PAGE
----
The movement to bring mindfulness into schools emerged in the last decade after years of research had shown the mental health benefits of Mindfulness-Based Stress Reduction (MBSR). MBSR was shown to improve quality of life and increase resiliency to stress, just by employing the body’s natural ability to practice an active awareness of thoughts, emotions, and sensations. Mindful Schools became a leader in the implementation of mindfulness into schools, using similar foundations to MBSR techniques, establishing that benefits could also be seen in young people even with brief, though frequent, moments of mindful awareness. Mindfulness skills, such as focusing on the breath and allowing thoughts to pass, or practicing heartfelt acceptance of the current experience and without judgement, are taught in short lessons and practice is encouraged in the classroom, right alongside all of the other material that teachers cover. Think about it: mindfulness has long been shown to work in clinical settings, more students are increasingly experiencing clinical symptoms, so where better to address this on a wide-scale than in the classrooms where children spend so much of their time?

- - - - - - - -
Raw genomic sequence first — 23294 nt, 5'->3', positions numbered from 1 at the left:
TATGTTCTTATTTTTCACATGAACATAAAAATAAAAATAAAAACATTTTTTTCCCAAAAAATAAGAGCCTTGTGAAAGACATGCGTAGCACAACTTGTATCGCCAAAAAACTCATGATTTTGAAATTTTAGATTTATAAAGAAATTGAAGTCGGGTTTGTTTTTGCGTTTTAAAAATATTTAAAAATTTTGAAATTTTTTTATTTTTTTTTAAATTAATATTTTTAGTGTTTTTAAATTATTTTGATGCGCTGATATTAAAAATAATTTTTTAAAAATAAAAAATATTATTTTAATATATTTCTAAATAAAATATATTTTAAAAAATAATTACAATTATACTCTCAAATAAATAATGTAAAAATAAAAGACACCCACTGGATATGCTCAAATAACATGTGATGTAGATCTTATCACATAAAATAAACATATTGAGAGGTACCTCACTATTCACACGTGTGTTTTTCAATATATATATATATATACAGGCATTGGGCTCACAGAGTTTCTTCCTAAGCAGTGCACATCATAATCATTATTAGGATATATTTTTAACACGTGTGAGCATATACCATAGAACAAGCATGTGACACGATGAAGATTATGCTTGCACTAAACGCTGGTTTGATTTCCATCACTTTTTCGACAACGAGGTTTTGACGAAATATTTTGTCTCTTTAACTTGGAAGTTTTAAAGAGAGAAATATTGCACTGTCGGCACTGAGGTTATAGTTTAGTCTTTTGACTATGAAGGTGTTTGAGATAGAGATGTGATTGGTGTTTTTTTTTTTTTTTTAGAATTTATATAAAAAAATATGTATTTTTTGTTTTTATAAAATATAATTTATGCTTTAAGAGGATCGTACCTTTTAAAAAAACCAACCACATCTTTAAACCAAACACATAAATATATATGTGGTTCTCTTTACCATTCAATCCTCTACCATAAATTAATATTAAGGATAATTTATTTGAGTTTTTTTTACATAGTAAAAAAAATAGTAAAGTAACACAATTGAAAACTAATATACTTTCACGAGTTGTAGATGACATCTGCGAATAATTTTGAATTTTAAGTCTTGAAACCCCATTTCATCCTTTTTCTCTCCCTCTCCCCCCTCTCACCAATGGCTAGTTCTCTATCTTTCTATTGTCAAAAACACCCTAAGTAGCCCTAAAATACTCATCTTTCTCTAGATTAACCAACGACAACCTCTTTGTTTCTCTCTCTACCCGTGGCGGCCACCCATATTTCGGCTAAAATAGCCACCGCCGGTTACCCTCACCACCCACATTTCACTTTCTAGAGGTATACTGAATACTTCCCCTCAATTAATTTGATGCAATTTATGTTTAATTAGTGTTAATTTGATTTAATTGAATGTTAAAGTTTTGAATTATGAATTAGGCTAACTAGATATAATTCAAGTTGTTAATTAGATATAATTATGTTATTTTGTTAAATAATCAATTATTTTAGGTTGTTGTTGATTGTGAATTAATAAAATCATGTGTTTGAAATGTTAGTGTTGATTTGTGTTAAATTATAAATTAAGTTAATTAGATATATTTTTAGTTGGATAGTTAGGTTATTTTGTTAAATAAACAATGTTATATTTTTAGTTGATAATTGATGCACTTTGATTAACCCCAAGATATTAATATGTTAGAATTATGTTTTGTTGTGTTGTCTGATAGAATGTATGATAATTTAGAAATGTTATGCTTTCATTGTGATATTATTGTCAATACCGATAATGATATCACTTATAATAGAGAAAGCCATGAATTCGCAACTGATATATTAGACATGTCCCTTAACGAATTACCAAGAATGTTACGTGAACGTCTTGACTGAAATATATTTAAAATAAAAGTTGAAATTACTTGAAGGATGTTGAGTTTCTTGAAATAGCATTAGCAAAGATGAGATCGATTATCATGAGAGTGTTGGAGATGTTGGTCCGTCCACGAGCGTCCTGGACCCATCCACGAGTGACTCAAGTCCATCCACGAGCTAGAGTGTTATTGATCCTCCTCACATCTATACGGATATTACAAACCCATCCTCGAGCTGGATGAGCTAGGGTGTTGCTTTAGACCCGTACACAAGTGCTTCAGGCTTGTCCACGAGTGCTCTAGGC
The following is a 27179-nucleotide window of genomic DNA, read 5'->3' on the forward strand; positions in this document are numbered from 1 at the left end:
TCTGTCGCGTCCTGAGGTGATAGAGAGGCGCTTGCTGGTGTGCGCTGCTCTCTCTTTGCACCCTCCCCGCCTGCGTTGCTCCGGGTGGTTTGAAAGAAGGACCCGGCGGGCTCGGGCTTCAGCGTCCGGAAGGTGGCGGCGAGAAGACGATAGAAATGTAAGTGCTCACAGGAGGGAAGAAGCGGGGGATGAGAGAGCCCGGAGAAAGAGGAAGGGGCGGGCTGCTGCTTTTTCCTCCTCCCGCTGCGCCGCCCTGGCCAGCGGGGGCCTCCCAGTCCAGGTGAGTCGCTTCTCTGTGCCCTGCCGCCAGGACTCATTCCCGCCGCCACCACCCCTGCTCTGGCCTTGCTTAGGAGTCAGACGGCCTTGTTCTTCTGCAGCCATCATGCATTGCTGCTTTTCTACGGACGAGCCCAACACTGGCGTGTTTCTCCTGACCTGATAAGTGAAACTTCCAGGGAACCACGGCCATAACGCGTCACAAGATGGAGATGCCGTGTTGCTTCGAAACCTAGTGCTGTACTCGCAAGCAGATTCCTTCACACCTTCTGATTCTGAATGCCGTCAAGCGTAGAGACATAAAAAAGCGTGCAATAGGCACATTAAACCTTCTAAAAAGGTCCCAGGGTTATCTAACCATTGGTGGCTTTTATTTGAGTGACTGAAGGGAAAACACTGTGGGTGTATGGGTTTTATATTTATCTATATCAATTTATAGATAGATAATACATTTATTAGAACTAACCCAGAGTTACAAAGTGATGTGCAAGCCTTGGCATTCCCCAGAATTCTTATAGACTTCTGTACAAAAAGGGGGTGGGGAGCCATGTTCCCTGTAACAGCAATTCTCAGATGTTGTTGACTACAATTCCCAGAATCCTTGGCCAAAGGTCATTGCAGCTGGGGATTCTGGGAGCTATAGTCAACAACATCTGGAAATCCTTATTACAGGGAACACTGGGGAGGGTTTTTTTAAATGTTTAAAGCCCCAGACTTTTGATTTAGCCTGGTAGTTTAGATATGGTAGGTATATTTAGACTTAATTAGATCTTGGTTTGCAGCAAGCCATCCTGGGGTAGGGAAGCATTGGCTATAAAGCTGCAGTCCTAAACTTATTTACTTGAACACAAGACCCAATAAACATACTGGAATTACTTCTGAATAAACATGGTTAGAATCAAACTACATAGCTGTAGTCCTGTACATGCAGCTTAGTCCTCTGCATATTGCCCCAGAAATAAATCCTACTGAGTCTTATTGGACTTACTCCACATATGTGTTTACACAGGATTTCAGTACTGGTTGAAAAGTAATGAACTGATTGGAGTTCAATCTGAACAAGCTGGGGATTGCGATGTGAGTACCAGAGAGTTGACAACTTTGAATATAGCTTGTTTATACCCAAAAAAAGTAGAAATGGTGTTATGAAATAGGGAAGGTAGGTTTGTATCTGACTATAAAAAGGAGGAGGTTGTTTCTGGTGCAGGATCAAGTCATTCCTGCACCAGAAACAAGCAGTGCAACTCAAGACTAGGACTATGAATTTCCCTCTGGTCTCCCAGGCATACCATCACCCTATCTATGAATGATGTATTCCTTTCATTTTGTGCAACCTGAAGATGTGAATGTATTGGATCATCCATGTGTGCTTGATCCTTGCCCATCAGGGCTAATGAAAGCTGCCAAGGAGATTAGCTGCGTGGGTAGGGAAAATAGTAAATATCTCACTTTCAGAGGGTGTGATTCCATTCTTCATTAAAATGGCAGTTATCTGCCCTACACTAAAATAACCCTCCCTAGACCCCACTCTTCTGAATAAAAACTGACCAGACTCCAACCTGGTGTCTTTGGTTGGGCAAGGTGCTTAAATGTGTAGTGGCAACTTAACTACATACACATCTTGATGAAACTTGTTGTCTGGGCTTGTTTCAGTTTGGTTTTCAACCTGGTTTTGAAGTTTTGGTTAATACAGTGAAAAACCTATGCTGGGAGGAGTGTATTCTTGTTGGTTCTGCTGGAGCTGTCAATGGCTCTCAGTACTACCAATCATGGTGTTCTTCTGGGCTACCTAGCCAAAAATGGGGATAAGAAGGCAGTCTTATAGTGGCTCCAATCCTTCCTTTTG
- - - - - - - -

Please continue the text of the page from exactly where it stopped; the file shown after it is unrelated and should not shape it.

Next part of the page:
When I am in a classroom as a mindfulness instructor, be it a residential treatment or a public school setting, teaching mindfulness is the act of “inserting the pause.” Students receive direct instruction in breathing techniques, brain science, and mindful awareness. We practice concepts of sensory, somatic, and emotional awareness as well as sharp mental awareness of our thoughts. When we are in a moment of mindfulness, through calm and close observation, we are able to observe our thoughts, emotions, information from our bodies, and information from the outside world, all in an effort to simply observe what is. In that space, there is nothing else to do. When we observe closely, we create a pause in the momentum of the pace of things in order to bring us into a deeper experience of life itself. When we breathe, we literally regulate our brains.